There was a slight whiff of fear in the air over the major exchanges today as all three major indices closed on their lows with the Dow down 1.24%, the S&P500 down 1.54% and Nasdaq leading the way lower at 1.94%. Volatility has returned after a long absence.
I have already warned you about autos, retail and commercial real estate…key sectors of the economy that look very recessionary. Next up is restaurants; this sector hasn’t reported a month of positive growth since February, 2016. If you are a regular watcher of CNBC you probably don’t know this.
The major stock indices were decidedly weaker today and the usual attempts to “buy the dip” for once fell flat. About an hour into the day the S&P had lost about 0.75%, the Dow was down 0.5% while the Nasdaq led the charge lower with a loss of 1.25%. But unlike so many other days, the indices fell further and closed on their lows with the S&P losing 1.45%, Dow down 0.91% and the Nasdaq down 2.13%.
I tuned in to CNBC this morning (big mistake) and learned that the stock market is up because of strong earnings and it’s going higher because of even stronger earnings to come. I should not do this to myself at my age. The sheer audacity of this lie almost gave me a heart attack.
European Central Bank (ECB) President Mario Draghi told us last week that EU growth is picking up. Really? It’s not showing up in bank lending and bank assets as you would expect.
Who has been buying stock and driving equities higher? The answer may surprise you. According to Credit Suisse strategist Andrew Garthwaite “one of the major features of the US equity market since the low in 2009 is that the US corporate sector has bought 18% of total market cap, while institutions have sold 7% of market cap.”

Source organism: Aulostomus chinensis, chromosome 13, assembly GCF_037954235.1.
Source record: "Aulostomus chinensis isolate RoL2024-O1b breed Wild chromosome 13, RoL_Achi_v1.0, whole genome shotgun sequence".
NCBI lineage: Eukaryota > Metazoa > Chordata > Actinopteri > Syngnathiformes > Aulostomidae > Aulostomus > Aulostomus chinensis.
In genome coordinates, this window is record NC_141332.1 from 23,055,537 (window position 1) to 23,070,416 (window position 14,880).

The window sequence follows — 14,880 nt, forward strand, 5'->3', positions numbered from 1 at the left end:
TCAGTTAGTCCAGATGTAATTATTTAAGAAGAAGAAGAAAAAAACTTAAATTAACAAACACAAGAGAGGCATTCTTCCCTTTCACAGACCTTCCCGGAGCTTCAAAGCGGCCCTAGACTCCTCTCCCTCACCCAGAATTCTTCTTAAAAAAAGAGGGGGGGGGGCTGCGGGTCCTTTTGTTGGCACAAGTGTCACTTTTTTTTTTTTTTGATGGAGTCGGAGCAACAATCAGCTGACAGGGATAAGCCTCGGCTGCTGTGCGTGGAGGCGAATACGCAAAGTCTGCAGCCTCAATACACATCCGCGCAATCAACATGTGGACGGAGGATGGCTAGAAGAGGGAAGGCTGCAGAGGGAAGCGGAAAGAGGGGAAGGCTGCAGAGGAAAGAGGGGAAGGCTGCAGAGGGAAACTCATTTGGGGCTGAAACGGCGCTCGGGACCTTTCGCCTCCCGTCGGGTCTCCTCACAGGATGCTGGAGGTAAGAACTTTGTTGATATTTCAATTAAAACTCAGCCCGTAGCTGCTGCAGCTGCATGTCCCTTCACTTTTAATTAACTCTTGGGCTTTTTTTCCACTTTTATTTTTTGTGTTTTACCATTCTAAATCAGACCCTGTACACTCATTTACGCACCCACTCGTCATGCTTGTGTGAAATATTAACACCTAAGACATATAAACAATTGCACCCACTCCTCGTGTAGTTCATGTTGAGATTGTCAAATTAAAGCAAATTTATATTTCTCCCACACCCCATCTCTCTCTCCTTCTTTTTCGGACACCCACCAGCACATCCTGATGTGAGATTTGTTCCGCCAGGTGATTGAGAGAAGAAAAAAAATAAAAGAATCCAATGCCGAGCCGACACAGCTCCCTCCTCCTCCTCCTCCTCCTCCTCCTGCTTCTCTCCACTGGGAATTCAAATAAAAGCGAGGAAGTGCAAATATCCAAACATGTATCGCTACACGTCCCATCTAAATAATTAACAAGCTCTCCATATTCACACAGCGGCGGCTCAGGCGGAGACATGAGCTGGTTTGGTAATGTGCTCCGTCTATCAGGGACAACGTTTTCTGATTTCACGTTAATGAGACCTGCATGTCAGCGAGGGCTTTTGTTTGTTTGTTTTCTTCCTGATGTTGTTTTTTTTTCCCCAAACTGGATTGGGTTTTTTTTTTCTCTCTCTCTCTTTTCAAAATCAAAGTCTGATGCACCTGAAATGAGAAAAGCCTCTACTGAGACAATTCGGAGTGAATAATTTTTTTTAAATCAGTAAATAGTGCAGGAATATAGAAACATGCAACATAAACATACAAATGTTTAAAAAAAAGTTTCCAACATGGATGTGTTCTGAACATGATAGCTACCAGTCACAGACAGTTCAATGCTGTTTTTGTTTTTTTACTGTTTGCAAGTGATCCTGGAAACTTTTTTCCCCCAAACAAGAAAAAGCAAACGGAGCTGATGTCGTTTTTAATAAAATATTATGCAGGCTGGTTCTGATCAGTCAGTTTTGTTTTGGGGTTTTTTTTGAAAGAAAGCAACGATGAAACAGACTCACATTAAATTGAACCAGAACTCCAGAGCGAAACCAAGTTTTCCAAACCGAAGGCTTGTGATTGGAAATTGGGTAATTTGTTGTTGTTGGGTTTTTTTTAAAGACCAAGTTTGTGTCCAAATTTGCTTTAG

In January, 2015 heavy snowfall and cold weather across the country had everyone expecting a disastrous estimate of Q1 GDP. I’m sure you remember the vicious “polar vortex” that was endlessly reported at the time. And as predicted, in its April 29, 2015 first estimate of Q1 GDP, the Bureau of Economic Analysis (BEA) said the US economy grew by only 0.2%. The number was so bad the BEA decided to increase its seasonal adjustment provisions because they were obviously not adequately reflecting the impact of winter weather during the winter season.
To answer the question you need to know what you are measuring it against. Cheap compared to what? Let’s compare it to the world’s current favourite asset…stocks.
The VIX, the yardstick for measuring volatility in US stocks, is once again trading below 10. Here are some statistics from Kyle Beard of Bloomsbury Advisory: “The VIX has only traded below 10 41 times since 1993 (intra-day). 21 of those occurrences have taken place since May 1, 2017. When you consider there have been 6,179 trading days since 1993, you realize how incredible this is.”
What brings an end to a bull market, I am often asked, since I am known to be bearish at this time. Usually, it’s just exhaustion. But money flows are always involved in one way or another. So here is a scenario almost no one is thinking about.